Evidence From Humans
 
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Cancer mortality in workers exposed to chlorophenoxy herbicides and chlorophenols
Saracci, R., Kogevinas, M., Bertazzi, P. A., Bueno de Mesquita, B. H., Coggon, D., Green, L. M., Kauppinen, T., L'Abbe, K. A., Littorin, M., Lynge, E., et al., Lancet. 1991. 338:8774, 1027-32.
Topic area
Environmental pollutant - Dioxins, TCDD, chlorophenoxy herbicides, chlorophe
Study design
Cohort mortality follow up
Study Participants
Menopausal Status
The menopausal status of women included in this study is listed here.
Pre menopausal
Post menopausal
Number in Cohort
Cohort: 18,390 (1,537 females)
Participant selection: Inclusion and exclusion criteria
Criteria used to select participants in the study.
Chemical production workers or sprayers from ten countries in the International Register of Workers Exposed to Phenoxy Herbicides and their Contaminants, excluding those who died before 1955. Compared with national death rates
Exposure Investigated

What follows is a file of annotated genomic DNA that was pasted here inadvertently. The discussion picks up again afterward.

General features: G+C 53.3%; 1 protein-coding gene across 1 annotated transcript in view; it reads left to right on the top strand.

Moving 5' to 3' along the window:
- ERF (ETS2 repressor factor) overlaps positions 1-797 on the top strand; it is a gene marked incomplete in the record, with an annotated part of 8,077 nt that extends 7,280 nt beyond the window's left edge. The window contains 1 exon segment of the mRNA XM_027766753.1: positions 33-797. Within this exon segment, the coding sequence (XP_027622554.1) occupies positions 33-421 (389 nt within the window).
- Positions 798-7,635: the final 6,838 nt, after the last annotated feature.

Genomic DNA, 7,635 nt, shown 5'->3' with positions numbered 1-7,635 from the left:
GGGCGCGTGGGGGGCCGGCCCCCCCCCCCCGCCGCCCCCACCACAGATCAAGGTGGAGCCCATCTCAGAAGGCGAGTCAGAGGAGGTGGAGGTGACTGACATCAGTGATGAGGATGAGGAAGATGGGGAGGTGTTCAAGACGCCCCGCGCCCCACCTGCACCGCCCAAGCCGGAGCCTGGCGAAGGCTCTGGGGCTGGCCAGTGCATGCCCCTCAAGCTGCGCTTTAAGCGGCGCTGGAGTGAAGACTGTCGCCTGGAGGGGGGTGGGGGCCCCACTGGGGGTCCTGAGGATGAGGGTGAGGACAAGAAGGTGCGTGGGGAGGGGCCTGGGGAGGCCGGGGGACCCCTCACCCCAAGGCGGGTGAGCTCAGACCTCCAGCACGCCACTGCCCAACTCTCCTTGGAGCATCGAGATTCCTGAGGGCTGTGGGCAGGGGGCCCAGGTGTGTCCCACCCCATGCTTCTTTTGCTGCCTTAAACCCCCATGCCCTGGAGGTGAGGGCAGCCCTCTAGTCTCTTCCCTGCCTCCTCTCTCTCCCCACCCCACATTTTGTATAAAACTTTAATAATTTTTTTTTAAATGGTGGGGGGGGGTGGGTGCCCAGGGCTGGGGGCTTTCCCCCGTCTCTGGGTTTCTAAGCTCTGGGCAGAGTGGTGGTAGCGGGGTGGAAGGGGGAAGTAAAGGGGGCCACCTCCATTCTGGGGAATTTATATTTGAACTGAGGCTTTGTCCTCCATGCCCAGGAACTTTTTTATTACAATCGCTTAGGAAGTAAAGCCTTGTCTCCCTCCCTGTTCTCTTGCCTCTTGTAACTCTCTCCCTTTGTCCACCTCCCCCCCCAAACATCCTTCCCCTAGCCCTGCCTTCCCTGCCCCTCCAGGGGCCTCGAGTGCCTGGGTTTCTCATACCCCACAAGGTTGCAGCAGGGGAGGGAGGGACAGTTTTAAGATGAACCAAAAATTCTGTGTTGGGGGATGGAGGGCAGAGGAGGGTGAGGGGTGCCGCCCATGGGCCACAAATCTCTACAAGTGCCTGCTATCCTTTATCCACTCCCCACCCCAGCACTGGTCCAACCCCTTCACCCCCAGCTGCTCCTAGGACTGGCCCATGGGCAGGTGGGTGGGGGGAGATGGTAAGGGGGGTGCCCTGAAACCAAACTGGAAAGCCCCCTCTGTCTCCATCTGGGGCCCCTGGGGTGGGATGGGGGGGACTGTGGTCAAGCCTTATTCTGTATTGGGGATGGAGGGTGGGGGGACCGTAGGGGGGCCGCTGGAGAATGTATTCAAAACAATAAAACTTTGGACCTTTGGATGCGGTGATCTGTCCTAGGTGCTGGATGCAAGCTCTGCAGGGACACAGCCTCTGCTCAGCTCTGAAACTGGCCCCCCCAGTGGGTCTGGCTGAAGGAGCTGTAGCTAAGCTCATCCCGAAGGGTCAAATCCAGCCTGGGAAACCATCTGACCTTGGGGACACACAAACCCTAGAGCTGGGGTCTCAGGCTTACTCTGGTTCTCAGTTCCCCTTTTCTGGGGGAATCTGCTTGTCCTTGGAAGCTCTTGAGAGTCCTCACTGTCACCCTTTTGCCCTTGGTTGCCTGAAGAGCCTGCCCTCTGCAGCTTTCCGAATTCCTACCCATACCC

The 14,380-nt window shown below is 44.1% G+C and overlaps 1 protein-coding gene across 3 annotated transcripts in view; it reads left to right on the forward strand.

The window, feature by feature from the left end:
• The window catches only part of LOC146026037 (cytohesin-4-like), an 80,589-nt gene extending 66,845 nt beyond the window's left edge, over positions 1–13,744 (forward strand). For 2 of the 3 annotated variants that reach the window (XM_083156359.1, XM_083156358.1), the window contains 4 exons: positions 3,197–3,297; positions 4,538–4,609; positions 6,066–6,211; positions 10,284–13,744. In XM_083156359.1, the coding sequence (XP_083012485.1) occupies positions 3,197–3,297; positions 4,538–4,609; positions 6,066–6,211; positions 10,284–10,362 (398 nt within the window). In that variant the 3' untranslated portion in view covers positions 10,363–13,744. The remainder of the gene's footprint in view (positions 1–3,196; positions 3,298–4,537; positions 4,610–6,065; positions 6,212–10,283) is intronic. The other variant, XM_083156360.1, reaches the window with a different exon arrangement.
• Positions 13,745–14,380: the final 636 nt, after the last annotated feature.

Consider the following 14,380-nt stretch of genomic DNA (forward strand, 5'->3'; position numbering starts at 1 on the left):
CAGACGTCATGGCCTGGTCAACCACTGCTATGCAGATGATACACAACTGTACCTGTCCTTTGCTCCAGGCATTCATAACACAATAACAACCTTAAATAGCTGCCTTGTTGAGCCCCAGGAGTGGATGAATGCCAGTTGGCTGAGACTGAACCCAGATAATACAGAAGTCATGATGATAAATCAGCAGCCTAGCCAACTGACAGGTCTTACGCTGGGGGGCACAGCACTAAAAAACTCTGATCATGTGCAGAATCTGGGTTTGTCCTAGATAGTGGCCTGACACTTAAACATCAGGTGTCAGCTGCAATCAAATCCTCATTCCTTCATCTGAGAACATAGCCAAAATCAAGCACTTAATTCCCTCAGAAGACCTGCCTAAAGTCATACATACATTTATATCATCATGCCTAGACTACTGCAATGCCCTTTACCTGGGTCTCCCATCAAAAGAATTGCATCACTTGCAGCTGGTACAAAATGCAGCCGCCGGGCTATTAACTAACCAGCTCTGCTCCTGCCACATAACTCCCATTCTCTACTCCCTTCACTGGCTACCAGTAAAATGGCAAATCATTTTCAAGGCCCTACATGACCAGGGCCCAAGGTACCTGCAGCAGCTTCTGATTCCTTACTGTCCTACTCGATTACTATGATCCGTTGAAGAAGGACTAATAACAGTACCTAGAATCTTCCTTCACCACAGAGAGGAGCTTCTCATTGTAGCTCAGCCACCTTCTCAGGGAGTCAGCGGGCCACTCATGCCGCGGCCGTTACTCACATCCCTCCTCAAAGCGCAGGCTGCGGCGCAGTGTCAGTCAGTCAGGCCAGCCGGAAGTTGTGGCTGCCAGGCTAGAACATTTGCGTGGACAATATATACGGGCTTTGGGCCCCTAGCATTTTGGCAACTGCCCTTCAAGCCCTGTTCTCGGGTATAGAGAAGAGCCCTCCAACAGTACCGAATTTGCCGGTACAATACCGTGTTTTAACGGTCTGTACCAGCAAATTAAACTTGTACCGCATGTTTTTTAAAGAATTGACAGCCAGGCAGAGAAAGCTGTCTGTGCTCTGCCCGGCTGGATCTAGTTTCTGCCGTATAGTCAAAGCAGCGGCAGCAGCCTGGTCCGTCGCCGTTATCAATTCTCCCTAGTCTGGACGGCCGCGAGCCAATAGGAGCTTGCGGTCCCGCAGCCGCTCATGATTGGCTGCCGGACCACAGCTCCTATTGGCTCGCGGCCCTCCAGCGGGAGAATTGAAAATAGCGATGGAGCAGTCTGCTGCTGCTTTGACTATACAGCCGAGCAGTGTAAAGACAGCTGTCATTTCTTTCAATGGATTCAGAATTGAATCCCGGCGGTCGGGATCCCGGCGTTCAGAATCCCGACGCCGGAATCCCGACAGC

Exposures investigated
Worked with dioxins, TCDD, chlorophenoxy herbicides, chlorophenols. Categories: Exposed (13,482 workers) , probably exposed, exposure not known, not exposed. Duration of exposure used to allocate person-years at risk.
Exposure assessment comment
Categories are broad, resulting in misclassification. Exposure involves multiple chemicals that cannot be separated.
Statistical Analysis
Breast cancer outcome investigated
Mortality from breast cancer
Ethnic groups with separate analysis
If this study provided a separate analysis by ethnic or racial group, the groups are listed here.
No
Confounders considered
Other breast cancer risk factors, such as family history, age at first birth, and hormone replacement therapy use, that were taken into account in the study.
Age, sex, calendar period. Confounders not adequately controlled.
Genetic characterization included
If the study analyzed relationships between environmental factors and inherited genetic variations, this field will be marked “Yes.” “No”, if not.
No
Description of major analysis
Average follow-up 17 years. Standardized mortality ratio, Poisson regression
Strength of associations reported
Exposed males 345 (42-1246), 2 deaths
Exposed females 30 (1-166), 1 death
Results Comments
Only 10 female deaths were observed. Number of women in the cohort is comparatively small; their age is not reported.
Author address
Unit of Analytical Epidemiology, International Agency for Research on Cancer, Lyon, France.
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